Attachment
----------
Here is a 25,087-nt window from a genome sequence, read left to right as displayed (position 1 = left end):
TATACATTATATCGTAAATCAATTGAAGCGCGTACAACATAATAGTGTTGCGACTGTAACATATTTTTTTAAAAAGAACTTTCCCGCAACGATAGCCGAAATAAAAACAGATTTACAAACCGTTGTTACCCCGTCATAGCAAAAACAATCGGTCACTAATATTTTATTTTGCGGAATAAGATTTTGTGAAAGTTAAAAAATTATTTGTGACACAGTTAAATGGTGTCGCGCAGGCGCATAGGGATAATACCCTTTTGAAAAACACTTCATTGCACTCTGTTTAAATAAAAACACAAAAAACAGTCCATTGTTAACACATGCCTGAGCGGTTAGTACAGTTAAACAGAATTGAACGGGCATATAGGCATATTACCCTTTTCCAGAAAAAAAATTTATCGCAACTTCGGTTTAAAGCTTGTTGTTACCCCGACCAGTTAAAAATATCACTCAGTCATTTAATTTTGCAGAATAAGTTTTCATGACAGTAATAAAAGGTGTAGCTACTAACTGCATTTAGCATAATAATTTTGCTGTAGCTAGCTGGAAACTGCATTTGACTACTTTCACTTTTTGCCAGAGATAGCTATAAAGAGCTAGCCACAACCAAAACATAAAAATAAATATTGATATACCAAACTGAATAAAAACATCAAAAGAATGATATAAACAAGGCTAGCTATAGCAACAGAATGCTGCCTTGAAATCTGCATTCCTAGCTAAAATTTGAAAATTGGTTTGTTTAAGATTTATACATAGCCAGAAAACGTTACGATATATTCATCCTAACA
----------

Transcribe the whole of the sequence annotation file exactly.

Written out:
Here is a 25,087-nt window from a genome sequence, read left to right as displayed (position 1 = left end):
TATACATTATATCGTAAATCAATTGAAGCGCGTACAACATAATAGTGTTGCGACTGTAACATATTTTTTTAAAAAGAACTTTCCCGCAACGATAGCCGAAATAAAAACAGATTTACAAACCGTTGTTACCCCGTCATAGCAAAAACAATCGGTCACTAATATTTTATTTTGCGGAATAAGATTTTGTGAAAGTTAAAAAATTATTTGTGACACAGTTAAATGGTGTCGCGCAGGCGCATAGGGATAATACCCTTTTGAAAAACACTTCATTGCACTCTGTTTAAATAAAAACACAAAAAACAGTCCATTGTTAACACATGCCTGAGCGGTTAGTACAGTTAAACAGAATTGAACGGGCATATAGGCATATTACCCTTTTCCAGAAAAAAAATTTATCGCAACTTCGGTTTAAAGCTTGTTGTTACCCCGACCAGTTAAAAATATCACTCAGTCATTTAATTTTGCAGAATAAGTTTTCATGACAGTAATAAAAGGTGTAGCTACTAACTGCATTTAGCATAATAATTTTGCTGTAGCTAGCTGGAAACTGCATTTGACTACTTTCACTTTTTGCCAGAGATAGCTATAAAGAGCTAGCCACAACCAAAACATAAAAATAAATATTGATATACCAAACTGAATAAAAACATCAAAAGAATGATATAAACAAGGCTAGCTATAGCAACAGAATGCTGCCTTGAAATCTGCATTCCTAGCTAAAATTTGAAAATTGGTTTGTTTAAGATTTATACATAGCCAGAAAACGTTACGATATATTCATCCTAACA